OGDEN — The case will continue against a Harrisville man charged after he was shot by three police officers in March.

Jamal Samuel Bell, 28, pleaded not guilty to all charges at the end of a preliminary hearing that took place in Ogden’s 2nd District Court on Friday afternoon. Bell is facing four counts of assault against a peace officer, a second-degree felony, as well as one count of criminal mischief — intentional damage of property, a class A misdemeanor.

Bell was shot by police officers multiple times on March 23 after officers were called to the scene of an alleged domestic dispute. Weeks after the shooting, the Weber County Attorney’s Office released a clip from an officer’s body warn camera depicting the police shooting.

Bell was present in court Friday but took his attorney’s advice and did not testify. A number of family members and supporters also attended.

Among the three who testified Friday was Officer Nicholas Taylor, a member of the Harrisville Police Department and one of the three officers who fired at Bell during the March incident. Taylor told the court he was dispatched to the apartment building after a neighbor had reported a domestic dispute.

Photos of property and walls allegedly damaged during the domestic dispute were among the pieces of evidence presented to the court Friday. The woman in the apartment when the alleged incident took place also testified Friday, saying that a television, a vase and her phone were among the items broken or destroyed during the alleged dispute.

Taylor — whose body camera footage was made public a month after the shooting — said he arrived at the apartment and found the door had been forced open. He and another officer called out into the apartment, announcing they were police officers. After about a minute passes, Bell emerged from a hallway. At first, Taylor said it took him a moment before realizing Bell had a knife in each hand. He said that was when he drew his gun.

When asked why he drew his weapon, Taylor said it was because he “felt threatened.”

Taylor said he and the other officer backed up and gave Bell space when Bell walked toward them. Bell then walked back into the apartment, with officers following. The other officer at the scene at that time, Harrisville Officer Fredrick Mabrey, tried to subdue Bell with a Taser but only one probe hit him and the other hit the frame of the front door.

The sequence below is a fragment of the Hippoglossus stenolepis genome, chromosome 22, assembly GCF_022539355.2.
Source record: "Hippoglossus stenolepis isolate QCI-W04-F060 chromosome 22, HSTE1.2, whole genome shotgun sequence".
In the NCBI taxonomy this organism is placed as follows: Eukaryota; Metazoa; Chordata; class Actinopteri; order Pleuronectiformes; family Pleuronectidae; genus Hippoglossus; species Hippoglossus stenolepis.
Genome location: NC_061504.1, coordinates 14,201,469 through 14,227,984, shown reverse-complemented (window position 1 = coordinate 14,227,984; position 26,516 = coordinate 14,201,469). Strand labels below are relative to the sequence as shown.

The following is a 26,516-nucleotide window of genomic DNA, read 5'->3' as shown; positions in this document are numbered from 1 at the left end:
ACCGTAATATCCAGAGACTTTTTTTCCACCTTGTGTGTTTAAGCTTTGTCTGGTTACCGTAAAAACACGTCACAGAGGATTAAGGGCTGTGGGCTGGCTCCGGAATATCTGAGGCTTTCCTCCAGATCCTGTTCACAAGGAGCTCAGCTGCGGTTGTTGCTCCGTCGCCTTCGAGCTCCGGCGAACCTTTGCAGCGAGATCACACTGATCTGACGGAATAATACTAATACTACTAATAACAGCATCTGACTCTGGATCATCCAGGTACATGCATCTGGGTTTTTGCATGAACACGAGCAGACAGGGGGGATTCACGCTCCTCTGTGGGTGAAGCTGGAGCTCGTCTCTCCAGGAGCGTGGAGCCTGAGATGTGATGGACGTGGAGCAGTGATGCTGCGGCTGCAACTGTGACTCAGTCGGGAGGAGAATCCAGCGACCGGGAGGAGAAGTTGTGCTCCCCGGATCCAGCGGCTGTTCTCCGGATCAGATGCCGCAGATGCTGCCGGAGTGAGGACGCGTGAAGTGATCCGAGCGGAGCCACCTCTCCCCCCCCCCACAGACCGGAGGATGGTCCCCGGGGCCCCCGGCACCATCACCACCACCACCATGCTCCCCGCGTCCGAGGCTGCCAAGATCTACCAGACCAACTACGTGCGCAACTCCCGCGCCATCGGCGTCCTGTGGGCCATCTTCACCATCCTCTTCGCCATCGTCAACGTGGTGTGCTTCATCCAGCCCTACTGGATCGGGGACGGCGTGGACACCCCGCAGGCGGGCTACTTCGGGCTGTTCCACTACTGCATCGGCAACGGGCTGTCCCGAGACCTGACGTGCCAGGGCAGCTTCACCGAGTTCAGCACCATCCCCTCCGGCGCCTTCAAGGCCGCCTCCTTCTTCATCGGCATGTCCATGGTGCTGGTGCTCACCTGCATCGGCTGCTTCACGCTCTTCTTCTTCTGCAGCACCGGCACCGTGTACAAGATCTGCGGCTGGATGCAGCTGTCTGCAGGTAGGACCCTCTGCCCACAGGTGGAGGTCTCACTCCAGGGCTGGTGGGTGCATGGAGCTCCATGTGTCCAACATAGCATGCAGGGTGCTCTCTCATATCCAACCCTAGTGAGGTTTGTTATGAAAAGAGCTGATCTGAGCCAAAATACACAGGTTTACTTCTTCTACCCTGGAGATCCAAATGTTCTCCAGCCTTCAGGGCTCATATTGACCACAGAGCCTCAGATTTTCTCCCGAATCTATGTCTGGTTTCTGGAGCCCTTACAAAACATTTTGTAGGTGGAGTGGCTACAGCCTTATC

Once inside, Taylor said he saw a woman emerge from a back hallway. He said officers backed off the first time because they only knew that Bell was in the apartment. However, once they realized Bell, reportedly armed with knives, was standing between officers and the woman, Taylor said officers became concerned for the woman’s safety.

Taylor said he fired his weapon because, “I feared for my life.”

At one point during Taylor’s testimony, he described Bell as “aggressively” moving toward police officers, a characterization that caused a court onlooker to audibly scoff at the notion.

During a cross examination, Taylor estimated he was seven or eight feet away from Bell when the officer fired his gun. Prosecutors also played Taylor’s body camera video during the Friday hearing.

Also called to the witness stand Friday was Steve Zaccardi, an investigator with the Weber County Attorney’s Office. Zaccardi served as the primary investigator into the officer-involved shooting, and he said that the County Attorney’s Office investigates all instances where officers use their guns.

Using a digital mapping device called a FARO scanner, Zaccardi was able to map out the room and make estimations of how far away Bell was from officers when they opened fire. He estimated that police were between eight and 11 feet from Bell when they shot at him.

Zaccardi interviewed all three of the officers who fired as part of his investigation. While interviewing North Ogden Police Officer Ryan Watkins, Zaccardi said the officer believed that “he believed he was in danger and his fellow officers were in danger.”

Trent Wilson, a member of the Pleasant View Police Department who also fired gunshots, said Bell was “way too close” to officers when he and the others fired, according to Zaccardi’s testimony.

During closings statements, Bell’s attorney Shawn Condie argued that much of the evidence presented was in regards to the officers’ use of force. But that was not the issue at hand, Condie said. The issue was whether or not Bell assaulted the officers, which Condie argued he did not. He said that there could be other charges that could be bound over against Bell, but assaulting police officers was clearly not one of them.

Deputy Weber County Attorney Branden Miles argued that a threat of violence against the officers would be reason enough for the charges, which he argued Bell had done. He asked the judge to consider “the totality of the situation” when looking at the case, and he asked for the case to be bound over and proceed.

Ultimately, Judge Camille Neider ruled that there was sufficient evidence for the case to go forward, and she bound over all of the charges against Bell, prompting him to enter not guilty pleas.

Bell has not been police custody since charges were filed in May. His next court appearance will be for a disposition hearing, scheduled for Jan. 13 in Ogden’s 2nd District Court.

Jacob Scholl is the Cops and Courts Reporter for the Standard-Examiner. Email him at jscholl@standard.net and follow him on Twitter at @Jacob_Scholl.

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